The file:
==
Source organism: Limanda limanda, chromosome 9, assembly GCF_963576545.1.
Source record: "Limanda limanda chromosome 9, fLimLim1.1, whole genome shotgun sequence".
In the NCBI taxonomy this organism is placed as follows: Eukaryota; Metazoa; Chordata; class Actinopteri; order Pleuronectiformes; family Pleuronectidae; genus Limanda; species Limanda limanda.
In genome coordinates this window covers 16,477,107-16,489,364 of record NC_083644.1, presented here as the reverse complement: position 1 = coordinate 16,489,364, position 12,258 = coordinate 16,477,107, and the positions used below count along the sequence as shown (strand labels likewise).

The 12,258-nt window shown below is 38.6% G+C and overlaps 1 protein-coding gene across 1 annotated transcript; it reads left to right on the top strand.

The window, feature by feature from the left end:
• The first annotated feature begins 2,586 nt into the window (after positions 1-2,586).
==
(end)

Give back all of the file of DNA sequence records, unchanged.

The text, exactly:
Source organism: Limanda limanda, chromosome 9, assembly GCF_963576545.1.
Source record: "Limanda limanda chromosome 9, fLimLim1.1, whole genome shotgun sequence".
In the NCBI taxonomy this organism is placed as follows: Eukaryota; Metazoa; Chordata; class Actinopteri; order Pleuronectiformes; family Pleuronectidae; genus Limanda; species Limanda limanda.
In genome coordinates this window covers 16,477,107-16,489,364 of record NC_083644.1, presented here as the reverse complement: position 1 = coordinate 16,489,364, position 12,258 = coordinate 16,477,107, and the positions used below count along the sequence as shown (strand labels likewise).

The 12,258-nt window shown below is 38.6% G+C and overlaps 1 protein-coding gene across 1 annotated transcript; it reads left to right on the top strand.

The window, feature by feature from the left end:
• The first annotated feature begins 2,586 nt into the window (after positions 1-2,586).